It isn't every day in the ocean that an octopus comes across a jar to open—especially one that contains a tasty live crab. Which is why it is particularly impressive that these invertebrates can quickly figure out how to twist off a cap in captivity.
The treat-in-a-jar trick has long been a favorite activity to give octopuses in aquariums. Just like humans, octopuses get faster at these manipulation tasks with practice. And one octopus in New Zealand might just have broken the jar-opening speed record, using his many suckers to twist off a cap and grab his meaty prize—all in under a minute, the Marlborough Express reported today.
Ozy the octopus has been residing at the Island Bay Marine Education Center in Wellington, New Zealand since November. In his short stay he has proved to be particularly "precocious," according to those at the center who have worked with him. So keepers there began giving him glass jars—containing live crabs—to open. (Check out a writeup here for a video of Ozy completing this feat.) Although there isn't an official octopus-opening-jars record book, many other speedy specimens in the scientific literature come in closer to the two-minute mark.
Yesterday, with a riveted audience watching his every sinuous move, Ozy managed to twist open a glass jar and nab his crab in 54 seconds flat—what appears to be a record time (and is arguably faster than I can open a pickle jar, and he did it with a lot less cursing).
Another octopus, Cassandra, also tested at the Island Bay Marine Education Center got close to this speed but ultimately failed to break the one-minute mark in 2012. (Still, I would keep the scotch bottle out of reach.)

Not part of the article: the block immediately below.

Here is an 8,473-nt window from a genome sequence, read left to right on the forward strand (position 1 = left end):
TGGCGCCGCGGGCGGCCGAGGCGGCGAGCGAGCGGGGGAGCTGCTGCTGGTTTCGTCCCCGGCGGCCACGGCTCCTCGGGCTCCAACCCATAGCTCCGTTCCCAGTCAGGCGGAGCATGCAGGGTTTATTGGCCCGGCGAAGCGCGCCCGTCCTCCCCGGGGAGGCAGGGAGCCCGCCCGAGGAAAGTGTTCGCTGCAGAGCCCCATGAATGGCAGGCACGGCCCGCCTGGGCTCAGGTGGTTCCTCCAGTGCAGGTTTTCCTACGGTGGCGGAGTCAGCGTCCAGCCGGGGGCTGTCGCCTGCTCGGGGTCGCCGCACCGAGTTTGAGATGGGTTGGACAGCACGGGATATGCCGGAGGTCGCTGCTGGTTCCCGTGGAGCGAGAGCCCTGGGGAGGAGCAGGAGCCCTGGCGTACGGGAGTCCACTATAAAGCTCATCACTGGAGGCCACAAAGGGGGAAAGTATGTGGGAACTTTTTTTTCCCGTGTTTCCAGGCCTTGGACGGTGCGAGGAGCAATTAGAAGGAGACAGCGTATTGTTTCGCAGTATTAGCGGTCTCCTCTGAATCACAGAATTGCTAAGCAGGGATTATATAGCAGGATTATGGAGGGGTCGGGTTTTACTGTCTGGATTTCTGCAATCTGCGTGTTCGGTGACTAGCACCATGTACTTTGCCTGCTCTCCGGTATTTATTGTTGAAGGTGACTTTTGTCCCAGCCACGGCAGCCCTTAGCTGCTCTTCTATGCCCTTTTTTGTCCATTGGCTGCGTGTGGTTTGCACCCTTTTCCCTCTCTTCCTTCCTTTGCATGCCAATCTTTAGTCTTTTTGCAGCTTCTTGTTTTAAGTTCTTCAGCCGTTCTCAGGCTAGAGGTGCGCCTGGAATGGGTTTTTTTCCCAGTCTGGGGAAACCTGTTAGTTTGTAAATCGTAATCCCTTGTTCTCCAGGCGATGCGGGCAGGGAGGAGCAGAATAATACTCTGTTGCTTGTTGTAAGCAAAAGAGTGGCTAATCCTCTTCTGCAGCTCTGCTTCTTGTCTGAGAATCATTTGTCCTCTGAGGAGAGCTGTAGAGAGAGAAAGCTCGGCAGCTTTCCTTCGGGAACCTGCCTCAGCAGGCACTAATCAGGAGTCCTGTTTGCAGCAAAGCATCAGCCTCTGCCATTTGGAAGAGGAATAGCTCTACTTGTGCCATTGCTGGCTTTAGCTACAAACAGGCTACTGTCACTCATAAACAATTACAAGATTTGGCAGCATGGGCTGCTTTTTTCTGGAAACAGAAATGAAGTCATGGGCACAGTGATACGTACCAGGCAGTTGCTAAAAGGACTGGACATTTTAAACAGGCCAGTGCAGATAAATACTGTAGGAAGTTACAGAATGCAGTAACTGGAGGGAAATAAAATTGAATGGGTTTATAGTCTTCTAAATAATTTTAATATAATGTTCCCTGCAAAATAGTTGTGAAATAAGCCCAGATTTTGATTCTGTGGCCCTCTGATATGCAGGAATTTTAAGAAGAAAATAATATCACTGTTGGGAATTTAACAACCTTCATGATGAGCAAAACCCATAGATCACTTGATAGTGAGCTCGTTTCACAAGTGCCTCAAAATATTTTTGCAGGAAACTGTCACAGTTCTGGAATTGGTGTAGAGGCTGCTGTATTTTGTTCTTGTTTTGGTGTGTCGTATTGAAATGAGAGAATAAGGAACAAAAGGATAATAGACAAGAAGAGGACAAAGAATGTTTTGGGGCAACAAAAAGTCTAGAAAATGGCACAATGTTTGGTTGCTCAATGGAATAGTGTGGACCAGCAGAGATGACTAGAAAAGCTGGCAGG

Researchers working about a decade ago gave the Seattle Aquarium's giant Pacific octopus, Pandora, the same task. She opened her first bottle in about 15 minutes. After that, she was able to easily twist off the lids in an average of two minutes. So scientists there decided to up the difficulty level by giving their charges childproof bottles to open instead of plain twist-off lids. To inspire the octopus to keep at it, researchers filled the bottle with pieces of raw herring and peppering the bottle with small holes so that the octopus could smell the prize inside.
The first attempt, made by giant Pacific octopus Billye, took about 55 minutes. But with some practice, she could execute the push-and-turn trick—without any instruction—in an average of five minutes. ("These results do not imply octopuses are smarter than human children," who these bottles are designed to thwart, Roland Anderson, a lead biologist and researcher on the study later wrote.)
These trails aren't just for the amusement of the human keepers. This sort of higher-level stimulation is necessary for octopuses in captivity. Without enough to keep these intelligent animals occupied, octopuses can easily become bored and despondent—and in some cases even start eating their own arms.
And at the Island Bay Marine Education Center in New Zealand, the keepers plan to release Ozy back into the bay, where he had been caught by fishermen, in the coming weeks. By challenging the octopus with cognitive and physical tasks, rather than spoiling him with easy handouts, the scientists hope that their cephalopodian guest will be primed and ready to return to his life beneath the waves. Where he will have to fish out his own dinner.
To learn more about the other feats of octopus intelligence, open Octopus! The Most Mysterious Creature In the Sea.
Illustration courtesy of Ivan Phillipsen